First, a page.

Indiana State Police said no suspicious items were found after dozens of school districts in Indiana were sent an anonymous bomb threat overnight, prompting many of those schools to call for an eLearning day or cancel classes altogether Friday.

The Noblesville Schools district was the first to confirm to FOX59/CBS4 that it was one of the school corporations that received an anonymous bomb threat via email.

The list then grew as Lebanon Community School Corporation, Marion Community Schools, and Southwestern Consolidated Schools all confirmed they were on eLearning due to the threat.

According to a representative with Noblesville Schools, the bomb threat “was sent to approximately 40 school districts throughout Indiana.”

The district said Friday afternoon that no suspicious or explosive device had been found. Noblesville school buildings have been cleared for the return of students and staff.

Center Grove Schools and Speedway Schools were among the schools to forgo eLearning and instead close for the day.

An email to Center Grove families stated “Homeland Security is investigating this situation.”

Speedway Schools Superintendent Kyle Trebley said the district was notified of a bomb threat at 6:54 a.m. “After speaking to local law enforcement and receiving a recommendation from IIFC (Indiana Intelligence Fusion Center), we used the information available to make the best decision we could in a short amount of time. We determined to make the safest decision for our students out of an abundance of caution,” said Trebley in a statement.

Henry County Sheriff John M. Sproles said his office received an email describing a bomb threat that had been emailed to 40 school districts.

According to Sheriff Sproles, the threat was written in Arabic script and can be translated into the following:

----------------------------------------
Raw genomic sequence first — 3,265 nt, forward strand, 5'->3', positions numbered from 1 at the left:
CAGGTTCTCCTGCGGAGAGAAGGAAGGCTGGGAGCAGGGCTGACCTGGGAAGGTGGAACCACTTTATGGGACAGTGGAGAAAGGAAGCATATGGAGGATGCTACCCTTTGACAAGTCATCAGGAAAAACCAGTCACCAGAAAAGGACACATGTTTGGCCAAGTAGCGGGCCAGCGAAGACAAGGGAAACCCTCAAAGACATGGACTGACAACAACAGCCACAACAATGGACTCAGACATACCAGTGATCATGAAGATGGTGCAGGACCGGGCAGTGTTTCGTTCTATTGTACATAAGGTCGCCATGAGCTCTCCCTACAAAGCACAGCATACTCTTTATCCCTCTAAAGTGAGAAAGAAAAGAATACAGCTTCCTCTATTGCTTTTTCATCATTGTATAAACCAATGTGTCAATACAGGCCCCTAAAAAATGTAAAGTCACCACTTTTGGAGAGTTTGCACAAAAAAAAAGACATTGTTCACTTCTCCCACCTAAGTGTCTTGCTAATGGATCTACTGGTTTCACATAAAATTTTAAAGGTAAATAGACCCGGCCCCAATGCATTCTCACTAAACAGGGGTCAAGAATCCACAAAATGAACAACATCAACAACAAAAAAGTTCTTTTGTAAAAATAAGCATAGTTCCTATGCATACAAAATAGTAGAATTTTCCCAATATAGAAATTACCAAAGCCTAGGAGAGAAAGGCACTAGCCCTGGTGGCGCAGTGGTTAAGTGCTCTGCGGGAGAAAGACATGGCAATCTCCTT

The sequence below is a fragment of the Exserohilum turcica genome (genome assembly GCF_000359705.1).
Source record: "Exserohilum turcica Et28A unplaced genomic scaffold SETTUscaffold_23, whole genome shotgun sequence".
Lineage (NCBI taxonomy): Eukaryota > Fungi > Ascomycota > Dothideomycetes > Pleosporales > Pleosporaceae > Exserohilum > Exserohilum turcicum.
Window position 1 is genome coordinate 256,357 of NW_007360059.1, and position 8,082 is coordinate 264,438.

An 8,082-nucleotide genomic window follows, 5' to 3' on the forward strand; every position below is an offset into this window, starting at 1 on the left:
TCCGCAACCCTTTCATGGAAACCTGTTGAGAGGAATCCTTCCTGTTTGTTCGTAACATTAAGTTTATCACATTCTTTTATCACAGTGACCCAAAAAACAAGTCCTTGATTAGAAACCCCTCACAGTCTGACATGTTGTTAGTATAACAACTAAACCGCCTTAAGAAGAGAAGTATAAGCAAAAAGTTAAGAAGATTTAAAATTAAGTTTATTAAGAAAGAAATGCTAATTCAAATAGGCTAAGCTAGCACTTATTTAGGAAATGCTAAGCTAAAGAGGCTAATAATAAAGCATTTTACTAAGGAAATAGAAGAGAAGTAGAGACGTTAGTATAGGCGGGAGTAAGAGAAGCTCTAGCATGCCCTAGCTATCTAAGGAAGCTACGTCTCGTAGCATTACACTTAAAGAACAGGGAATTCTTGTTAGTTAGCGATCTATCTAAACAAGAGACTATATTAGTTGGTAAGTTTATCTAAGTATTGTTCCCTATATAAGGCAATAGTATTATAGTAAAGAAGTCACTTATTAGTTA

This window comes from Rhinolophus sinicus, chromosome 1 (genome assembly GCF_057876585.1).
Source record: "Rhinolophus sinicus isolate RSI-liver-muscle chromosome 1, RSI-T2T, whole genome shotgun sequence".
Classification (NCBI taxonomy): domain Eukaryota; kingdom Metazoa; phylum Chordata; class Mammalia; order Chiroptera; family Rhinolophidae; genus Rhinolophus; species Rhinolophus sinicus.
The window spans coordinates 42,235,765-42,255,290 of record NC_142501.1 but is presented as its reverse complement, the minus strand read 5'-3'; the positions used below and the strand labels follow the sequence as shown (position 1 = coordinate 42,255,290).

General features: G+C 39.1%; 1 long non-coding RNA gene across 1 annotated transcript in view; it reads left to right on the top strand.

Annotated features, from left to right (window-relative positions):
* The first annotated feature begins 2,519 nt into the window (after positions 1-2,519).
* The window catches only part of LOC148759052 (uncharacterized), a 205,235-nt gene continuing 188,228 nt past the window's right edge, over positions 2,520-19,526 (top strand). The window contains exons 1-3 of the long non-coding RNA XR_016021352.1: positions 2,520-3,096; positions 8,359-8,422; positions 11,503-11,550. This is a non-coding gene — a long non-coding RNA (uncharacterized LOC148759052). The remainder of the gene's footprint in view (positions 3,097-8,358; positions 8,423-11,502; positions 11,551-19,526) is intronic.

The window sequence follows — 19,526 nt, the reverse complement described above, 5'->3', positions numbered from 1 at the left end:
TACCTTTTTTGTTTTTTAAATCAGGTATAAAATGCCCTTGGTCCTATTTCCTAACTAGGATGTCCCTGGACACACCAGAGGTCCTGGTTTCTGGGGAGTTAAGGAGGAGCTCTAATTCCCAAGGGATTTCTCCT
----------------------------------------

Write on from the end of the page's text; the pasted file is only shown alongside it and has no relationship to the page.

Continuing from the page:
“One of your schools has a bomb inside. It is well built, solid and discreetly (sic) located. Considering that today is your last day, I think it is appropriate for you to pray to God. Allah is the greatest.”

The FBI said it is aware of these threats and is “working in coordination with our state and local law enforcement partners to investigate.”

Indiana State Police said they learned of the threat early Friday morning and quickly contacted the Department of Education, as well as “local, county, and federal law enforcement partners.”

No suspicious or explosive devices have been found in any of the schools. ISP said they are investigating the origin of the threat.

“The safety of our children will always be a top priority, the Indiana State Police will continue to offer any and all resources we have to schools to ensure safety for our students,” said Indiana State Police Superintendent Doug Carter.

Edinburgh Community School Corporation is among the schools that were sent the threat, however the district is remaining open. The district posted a statement on its Facebook page Friday morning that read:

Late last night ECSC and 34 other school districts received a threat on our schools via email. Law enforcement was immediately notified. Both school buildings were searched last night and again this morning by law enforcement and school administration. This threat has been deemed not credible and we have been advised that it is safe for us to be in session today. The safety of our students and staff is our top priority. We would not be in session if we believed that anyone’s safety was in jeopardy. A strong police presence will be at both schools as a precaution. Thank you for trusting us with your children.